I would be interested to hear if anyone else makes a pair of these, and what they used, and how well it works.
If it turns out that people are really interested in making these and want more detailed instructions, I would be happy to post that too.
Enjoy!Jul 18, 2010 at 10:38 am #1630037
very interested in more details. How much grip do each of the soles provide? How long will the shoes last? What were rough costs?
I'm really excited about these and am looking how to into how to adjust my materials choices(read: thicknesses) as well for when I make a pair of my own.
they look greatJul 18, 2010 at 4:09 pm #1630139
Colin MatthewsBPL Member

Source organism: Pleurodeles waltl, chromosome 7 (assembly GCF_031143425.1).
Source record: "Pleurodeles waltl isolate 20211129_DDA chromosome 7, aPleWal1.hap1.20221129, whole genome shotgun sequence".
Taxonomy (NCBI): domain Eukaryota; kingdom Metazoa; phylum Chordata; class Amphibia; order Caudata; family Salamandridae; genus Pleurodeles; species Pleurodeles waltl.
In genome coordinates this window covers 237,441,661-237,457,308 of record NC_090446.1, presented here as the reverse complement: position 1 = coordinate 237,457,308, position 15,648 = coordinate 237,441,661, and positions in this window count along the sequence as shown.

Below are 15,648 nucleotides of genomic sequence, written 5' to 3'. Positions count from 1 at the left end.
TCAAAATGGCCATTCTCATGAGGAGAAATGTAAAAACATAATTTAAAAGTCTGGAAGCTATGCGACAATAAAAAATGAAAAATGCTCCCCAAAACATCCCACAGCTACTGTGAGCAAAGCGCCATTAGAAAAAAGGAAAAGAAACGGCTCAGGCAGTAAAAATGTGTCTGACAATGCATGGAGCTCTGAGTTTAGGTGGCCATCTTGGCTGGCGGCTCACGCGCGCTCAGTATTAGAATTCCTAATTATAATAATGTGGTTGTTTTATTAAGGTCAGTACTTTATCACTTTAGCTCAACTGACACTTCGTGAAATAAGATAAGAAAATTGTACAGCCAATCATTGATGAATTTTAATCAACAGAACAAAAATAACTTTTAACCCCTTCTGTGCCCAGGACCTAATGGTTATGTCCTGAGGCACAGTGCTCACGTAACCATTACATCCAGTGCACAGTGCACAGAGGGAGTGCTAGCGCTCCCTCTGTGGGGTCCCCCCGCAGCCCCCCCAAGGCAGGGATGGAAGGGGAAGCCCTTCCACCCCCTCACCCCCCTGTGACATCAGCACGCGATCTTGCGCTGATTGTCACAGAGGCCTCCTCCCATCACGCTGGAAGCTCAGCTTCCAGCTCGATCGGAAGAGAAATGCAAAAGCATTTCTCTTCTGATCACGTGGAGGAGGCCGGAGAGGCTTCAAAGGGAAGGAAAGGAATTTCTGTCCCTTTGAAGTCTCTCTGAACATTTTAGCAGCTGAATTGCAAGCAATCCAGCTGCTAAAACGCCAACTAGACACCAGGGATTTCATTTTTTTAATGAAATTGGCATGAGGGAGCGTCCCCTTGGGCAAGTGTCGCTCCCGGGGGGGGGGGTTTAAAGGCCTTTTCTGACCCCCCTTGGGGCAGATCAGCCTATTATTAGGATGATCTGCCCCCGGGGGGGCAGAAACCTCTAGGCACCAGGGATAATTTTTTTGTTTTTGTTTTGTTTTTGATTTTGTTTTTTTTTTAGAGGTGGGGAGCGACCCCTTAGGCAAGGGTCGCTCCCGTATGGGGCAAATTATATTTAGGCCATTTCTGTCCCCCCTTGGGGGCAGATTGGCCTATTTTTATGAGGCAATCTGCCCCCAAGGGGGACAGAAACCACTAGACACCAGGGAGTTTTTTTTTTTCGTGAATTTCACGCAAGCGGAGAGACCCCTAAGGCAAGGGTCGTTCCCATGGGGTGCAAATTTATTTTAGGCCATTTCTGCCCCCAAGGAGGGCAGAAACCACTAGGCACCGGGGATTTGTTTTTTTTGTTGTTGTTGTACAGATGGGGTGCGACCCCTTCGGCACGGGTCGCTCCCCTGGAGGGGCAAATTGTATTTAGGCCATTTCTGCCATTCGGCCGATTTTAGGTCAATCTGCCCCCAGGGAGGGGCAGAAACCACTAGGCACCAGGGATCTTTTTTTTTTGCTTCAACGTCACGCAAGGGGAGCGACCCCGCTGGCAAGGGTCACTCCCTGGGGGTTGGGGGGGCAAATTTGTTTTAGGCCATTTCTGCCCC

@litebriteLocale: Canadian Rockies
Those are awesome! Great job. They look kind of like Chacos.
I'd be interested to hear what the durability is like on the pair without the rubber outsole.Jul 18, 2010 at 7:01 pm #1630173
Glad you like them and may find the design useful!
The two different sole styles seem to provide about the same grip. That is, I've never noticed a difference between them while wearing them, but that's obviously a highly unscientific answer. I'm actually surprised that I've never had any issues with traction – I can't recall having ever slipped while wearing them. There's not really any "tread" to speak of, even on the rubber-soled one. It's just a lightly textured surface.
Here's the one that's just smeared with Shoe-Goo. I expect this one won't last as long as the rubber-soled one, as there are already a lot of cracks showing up and it's peeling in some places.